The man who’s likely to be the next leader of China spent the first part of his visit to Iowa reminiscing about a previous trip, but also predicting expansion of Chinese trade with Iowa in the years ahead.
Xi Jinping, China’s vice president, spoke through an interpreter tonight as he addressed an invited crowd gathered inside the statehouse.
“Coming to Iowa brings back many fond memories,” Xi said. “In 1985, during my first visit to the United States, I visited the state of Iowa and that was my first direct encounter with the people of the United States.”
AUDIO of toasts from Governor Terry Branstad & Chinese Vice President Xi Jinping (runs 27:30)
Xi revealed that as a young boy in China he had read Mark Twain’s tales of life along the Mississippi and Xi said reconnecting with the Iowans who had hosted him in 1985 had been a “joy”.
“And I want to engage with a broad cross-section of American society to help deepen the relationship between the Chinese and American people,” Xi said.
Xi mentioned two Iowa companies by name — Principal and Pioneer — and spoke of other “flourishing” trade ties between China and Iowa.
“Earlier today at the Sino-America Agricultural Products Trade and Cooperation Symposium held in Des Moines, the two sides signed 15 soybean purchase agreements whose total value reached $4.3 billion U.S. dollars,” Xi told the crowd.
Mark Jackson of Rose Hill, the president-elect of the Iowa Soybean Association, said it shows the “seeds that were planted” during Xi’s first visit to Iowa are starting to bear fruit.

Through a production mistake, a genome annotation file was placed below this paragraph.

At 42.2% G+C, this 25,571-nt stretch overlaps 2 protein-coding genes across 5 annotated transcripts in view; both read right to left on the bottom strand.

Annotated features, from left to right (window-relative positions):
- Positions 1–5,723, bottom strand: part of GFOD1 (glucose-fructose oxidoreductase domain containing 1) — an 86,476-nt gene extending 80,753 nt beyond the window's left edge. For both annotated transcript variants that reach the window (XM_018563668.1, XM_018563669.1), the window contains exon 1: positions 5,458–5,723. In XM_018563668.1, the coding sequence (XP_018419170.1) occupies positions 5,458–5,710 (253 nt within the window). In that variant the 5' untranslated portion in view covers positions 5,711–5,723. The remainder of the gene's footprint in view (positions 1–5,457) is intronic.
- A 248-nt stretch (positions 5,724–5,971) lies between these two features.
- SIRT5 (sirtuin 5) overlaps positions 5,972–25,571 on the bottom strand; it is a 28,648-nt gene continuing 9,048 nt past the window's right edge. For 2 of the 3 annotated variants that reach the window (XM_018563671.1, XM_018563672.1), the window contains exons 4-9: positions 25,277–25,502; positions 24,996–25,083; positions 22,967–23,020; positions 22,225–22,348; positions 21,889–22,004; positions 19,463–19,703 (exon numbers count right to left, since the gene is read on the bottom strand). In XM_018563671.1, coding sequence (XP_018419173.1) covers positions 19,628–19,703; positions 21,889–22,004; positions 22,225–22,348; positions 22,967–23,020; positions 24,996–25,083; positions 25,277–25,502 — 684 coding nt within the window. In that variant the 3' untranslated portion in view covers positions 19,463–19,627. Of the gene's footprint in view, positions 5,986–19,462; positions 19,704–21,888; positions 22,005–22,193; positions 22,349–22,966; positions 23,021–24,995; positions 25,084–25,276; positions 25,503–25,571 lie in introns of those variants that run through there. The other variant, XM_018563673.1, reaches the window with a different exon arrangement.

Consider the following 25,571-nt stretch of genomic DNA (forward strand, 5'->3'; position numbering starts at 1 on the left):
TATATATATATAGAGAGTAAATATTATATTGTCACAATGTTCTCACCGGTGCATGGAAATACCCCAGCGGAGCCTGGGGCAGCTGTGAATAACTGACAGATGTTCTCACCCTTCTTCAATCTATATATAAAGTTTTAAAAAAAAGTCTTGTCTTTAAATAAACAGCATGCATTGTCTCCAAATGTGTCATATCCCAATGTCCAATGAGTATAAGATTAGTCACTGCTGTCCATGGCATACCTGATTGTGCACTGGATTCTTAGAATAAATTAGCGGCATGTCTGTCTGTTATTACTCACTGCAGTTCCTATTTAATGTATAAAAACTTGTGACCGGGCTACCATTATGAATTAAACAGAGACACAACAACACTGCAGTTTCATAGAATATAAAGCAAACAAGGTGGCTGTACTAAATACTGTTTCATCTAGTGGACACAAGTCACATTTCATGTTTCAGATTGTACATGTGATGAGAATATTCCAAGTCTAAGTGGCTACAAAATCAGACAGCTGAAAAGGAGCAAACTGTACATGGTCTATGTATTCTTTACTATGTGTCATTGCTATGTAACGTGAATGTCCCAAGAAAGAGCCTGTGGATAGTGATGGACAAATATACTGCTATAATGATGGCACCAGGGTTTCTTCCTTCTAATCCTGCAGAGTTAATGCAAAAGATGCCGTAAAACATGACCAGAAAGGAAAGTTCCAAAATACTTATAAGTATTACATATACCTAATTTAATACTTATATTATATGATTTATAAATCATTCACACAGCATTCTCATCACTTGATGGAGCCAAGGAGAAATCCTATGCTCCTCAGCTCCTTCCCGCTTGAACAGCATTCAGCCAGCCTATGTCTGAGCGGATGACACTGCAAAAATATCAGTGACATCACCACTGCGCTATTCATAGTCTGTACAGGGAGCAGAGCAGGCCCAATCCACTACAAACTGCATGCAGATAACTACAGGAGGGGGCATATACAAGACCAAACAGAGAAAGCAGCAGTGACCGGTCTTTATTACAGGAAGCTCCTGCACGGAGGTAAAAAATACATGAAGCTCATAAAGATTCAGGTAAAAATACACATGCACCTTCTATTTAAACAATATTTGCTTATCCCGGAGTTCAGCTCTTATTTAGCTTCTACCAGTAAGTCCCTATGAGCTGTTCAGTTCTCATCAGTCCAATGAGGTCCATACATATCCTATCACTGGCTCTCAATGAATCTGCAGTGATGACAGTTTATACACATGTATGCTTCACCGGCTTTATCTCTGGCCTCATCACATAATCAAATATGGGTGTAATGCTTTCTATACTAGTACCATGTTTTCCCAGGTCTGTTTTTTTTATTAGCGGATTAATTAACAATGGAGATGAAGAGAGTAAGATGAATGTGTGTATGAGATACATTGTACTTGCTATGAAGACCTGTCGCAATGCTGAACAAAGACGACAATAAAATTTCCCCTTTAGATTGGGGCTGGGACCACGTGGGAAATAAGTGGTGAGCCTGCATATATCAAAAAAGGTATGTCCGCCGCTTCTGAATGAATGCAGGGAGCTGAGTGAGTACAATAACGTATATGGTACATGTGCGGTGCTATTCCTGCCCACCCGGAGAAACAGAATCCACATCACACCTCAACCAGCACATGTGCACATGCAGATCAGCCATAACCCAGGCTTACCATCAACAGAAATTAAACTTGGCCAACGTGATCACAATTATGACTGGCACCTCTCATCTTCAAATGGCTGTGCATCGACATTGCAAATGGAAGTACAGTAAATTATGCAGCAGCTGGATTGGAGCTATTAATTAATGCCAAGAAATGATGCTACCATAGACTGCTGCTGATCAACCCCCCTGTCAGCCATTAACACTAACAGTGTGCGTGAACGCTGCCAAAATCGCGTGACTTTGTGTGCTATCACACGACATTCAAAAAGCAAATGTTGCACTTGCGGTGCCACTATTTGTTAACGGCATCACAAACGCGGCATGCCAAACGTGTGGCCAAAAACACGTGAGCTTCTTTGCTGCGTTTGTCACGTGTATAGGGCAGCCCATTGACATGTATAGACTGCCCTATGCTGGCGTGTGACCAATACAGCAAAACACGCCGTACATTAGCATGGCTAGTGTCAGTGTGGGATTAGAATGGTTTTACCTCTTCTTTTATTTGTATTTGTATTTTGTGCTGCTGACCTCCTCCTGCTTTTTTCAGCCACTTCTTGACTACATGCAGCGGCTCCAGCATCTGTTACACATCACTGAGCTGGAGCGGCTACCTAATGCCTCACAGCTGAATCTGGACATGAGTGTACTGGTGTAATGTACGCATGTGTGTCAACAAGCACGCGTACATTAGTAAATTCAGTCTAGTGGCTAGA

“It’s just an outstanding opportunity for us,” said Jackson, who was one of the guests at tonight’s banquet.
North central Iowa businessman Steve Sukup was also in tonight’s statehouse crowd. Sukup first met Xi in 1985.
“There was a presence about him,” Sukup said. “We remember the visit. He came to the factory.” Sukup Manufacturing in Sheffield makes grain-handling equipment and Sukup last night wore on his jacket lapel three of the pins Xi gave Sukup as a gift back in 1985.
Governor Branstad extended banquet invitations to dozens of Iowa businesspeople like Sukup as well as every member of Iowa’s legislature and the top judges in Iowa’s court system. Iowa Supreme Court Justice Thomas Waterman said it was “neat” to be included.
“I thought it was a wonderful evening for Iowa and for America and, I tell you, just the rewards of Iowans just being ourselves and being nice and hospitable to people — 1985 and look what happens,” Waterman said after the banquet. “There’s a lesson here for everybody.”
Last this afternoon Xi had tea in Muscatine with 17 of the people he met in Iowa during a visit here in 1985. Joan Axel helped plan and host Xi’s previous trip and she was there today for the reunion.
“He remembered every picnic. He remembered the home in which he stayed, what the room looked like that was some teenager’s room,” Axel said. “He reminded us that we were the first Americans he had ever met.”
Dick Maeglin helped host Xi and the rest of the Chinese delegation during that trip in the mid ’80s and he described today’s reunion as something special.
“Each of the old friends introduced themselves and told what they remembered. He talked about their children and sometimes he would recite something that one of the people who was involved didn’t even remember,” Maeglin told reporters afterwards.
Xi will appear early Thursday morning at an agriculture symposium in Des Moines and visit a central Iowa farm before he leaves for Los Angeles, his last U.S. stop before returning to China.
(This story was updated at 11:30 p.m. with additional information from Muscatine.)